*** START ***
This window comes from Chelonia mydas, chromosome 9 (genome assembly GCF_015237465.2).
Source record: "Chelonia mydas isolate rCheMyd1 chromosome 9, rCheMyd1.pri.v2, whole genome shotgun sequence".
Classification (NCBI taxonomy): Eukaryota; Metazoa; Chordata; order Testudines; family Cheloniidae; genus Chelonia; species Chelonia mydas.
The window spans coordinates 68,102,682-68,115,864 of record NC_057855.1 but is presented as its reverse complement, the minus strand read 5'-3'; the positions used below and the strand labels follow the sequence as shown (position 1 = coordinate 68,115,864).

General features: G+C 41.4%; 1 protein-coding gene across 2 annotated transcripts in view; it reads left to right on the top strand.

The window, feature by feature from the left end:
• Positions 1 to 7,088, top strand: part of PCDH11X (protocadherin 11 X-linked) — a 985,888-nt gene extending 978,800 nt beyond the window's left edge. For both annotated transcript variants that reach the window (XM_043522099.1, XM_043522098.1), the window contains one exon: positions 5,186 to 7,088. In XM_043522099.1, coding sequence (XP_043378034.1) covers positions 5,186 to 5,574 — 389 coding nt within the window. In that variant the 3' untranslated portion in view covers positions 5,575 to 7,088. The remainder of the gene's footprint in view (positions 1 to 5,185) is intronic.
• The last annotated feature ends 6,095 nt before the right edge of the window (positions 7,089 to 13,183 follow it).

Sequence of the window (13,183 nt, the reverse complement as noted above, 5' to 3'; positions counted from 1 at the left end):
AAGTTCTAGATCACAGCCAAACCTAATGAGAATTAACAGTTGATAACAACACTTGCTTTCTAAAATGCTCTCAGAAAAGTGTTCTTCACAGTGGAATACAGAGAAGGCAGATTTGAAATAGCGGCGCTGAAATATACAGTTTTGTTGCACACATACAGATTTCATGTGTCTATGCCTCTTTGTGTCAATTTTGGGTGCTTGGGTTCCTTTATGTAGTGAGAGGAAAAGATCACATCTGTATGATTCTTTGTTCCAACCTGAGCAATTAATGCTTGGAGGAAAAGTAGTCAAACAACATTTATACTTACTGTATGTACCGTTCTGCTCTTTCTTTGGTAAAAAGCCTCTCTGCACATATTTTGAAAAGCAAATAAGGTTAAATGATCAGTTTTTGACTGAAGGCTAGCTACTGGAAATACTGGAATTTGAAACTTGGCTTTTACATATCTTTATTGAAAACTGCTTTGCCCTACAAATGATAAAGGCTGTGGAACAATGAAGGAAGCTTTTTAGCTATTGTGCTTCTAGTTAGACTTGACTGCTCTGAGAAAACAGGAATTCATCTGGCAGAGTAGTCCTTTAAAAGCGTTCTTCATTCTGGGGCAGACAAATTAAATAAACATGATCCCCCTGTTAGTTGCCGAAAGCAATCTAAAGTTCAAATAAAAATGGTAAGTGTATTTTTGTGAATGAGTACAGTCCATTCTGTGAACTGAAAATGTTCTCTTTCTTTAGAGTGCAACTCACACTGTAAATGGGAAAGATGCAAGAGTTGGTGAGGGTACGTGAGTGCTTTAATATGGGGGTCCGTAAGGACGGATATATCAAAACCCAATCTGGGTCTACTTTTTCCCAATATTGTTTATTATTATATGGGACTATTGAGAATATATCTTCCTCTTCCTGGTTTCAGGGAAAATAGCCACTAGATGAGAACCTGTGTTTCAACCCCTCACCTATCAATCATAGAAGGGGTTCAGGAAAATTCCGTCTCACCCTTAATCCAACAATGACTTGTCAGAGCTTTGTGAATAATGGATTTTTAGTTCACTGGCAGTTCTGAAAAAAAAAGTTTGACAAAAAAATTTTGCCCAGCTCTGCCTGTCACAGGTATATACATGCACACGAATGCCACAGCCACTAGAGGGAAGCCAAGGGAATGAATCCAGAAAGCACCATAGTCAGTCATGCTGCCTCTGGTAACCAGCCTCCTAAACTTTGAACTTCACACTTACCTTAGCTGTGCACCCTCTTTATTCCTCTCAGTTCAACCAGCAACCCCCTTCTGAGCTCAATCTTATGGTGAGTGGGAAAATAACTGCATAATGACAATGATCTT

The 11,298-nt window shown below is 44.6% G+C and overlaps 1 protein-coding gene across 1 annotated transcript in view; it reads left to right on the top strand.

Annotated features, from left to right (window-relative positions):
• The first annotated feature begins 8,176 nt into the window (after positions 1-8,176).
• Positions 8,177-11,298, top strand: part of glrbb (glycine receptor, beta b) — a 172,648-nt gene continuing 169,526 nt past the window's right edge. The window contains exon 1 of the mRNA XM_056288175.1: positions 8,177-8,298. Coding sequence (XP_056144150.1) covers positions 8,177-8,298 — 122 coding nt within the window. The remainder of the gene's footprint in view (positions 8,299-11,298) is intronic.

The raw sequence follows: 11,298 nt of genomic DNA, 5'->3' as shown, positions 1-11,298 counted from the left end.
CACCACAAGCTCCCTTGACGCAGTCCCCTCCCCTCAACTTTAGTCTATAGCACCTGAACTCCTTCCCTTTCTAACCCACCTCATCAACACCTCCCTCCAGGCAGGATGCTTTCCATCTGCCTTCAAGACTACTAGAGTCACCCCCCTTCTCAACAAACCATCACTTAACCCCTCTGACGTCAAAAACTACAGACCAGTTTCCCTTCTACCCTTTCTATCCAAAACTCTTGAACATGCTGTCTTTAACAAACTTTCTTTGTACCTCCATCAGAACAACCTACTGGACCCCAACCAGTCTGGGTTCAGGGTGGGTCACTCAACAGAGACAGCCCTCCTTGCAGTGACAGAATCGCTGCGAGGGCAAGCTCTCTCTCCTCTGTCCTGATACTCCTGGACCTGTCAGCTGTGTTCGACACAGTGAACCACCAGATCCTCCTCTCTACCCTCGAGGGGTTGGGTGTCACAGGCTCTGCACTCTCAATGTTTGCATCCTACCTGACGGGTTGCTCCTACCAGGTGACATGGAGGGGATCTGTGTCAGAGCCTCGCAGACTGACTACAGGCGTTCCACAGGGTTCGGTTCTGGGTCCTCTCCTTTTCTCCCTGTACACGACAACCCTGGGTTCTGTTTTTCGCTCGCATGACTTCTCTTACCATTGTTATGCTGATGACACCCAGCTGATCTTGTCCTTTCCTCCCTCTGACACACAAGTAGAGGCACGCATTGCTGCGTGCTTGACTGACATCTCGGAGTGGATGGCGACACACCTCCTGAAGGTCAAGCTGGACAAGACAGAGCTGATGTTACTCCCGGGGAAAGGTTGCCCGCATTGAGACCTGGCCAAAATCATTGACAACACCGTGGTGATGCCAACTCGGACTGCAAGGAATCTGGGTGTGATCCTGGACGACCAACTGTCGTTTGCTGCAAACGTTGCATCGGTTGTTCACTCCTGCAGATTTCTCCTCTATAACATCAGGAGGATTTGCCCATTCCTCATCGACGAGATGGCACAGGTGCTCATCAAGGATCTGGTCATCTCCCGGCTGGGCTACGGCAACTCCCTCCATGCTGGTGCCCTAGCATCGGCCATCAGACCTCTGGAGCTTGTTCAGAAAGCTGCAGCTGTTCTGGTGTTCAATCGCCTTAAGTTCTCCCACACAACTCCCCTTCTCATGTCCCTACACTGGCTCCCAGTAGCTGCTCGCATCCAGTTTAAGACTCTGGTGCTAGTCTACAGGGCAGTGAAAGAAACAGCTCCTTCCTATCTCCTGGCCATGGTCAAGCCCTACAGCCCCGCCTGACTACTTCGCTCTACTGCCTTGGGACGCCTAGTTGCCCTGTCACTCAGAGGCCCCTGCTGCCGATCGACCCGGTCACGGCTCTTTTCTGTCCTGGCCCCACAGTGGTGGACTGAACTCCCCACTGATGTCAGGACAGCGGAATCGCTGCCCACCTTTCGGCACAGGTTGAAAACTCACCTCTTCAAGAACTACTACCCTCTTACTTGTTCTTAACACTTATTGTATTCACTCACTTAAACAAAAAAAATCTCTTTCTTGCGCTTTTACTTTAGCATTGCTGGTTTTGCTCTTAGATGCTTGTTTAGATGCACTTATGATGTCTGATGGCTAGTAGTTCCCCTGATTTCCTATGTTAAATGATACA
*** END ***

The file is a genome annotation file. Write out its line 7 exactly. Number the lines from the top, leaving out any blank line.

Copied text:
• Positions 1 to 7,088, top strand: part of PCDH11X (protocadherin 11 X-linked) — a 985,888-nt gene extending 978,800 nt beyond the window's left edge. For both annotated transcript variants that reach the window (XM_043522099.1, XM_043522098.1), the window contains one exon: positions 5,186 to 7,088. In XM_043522099.1, coding sequence (XP_043378034.1) covers positions 5,186 to 5,574 — 389 coding nt within the window. In that variant the 3' untranslated portion in view covers positions 5,575 to 7,088. The remainder of the gene's footprint in view (positions 1 to 5,185) is intronic.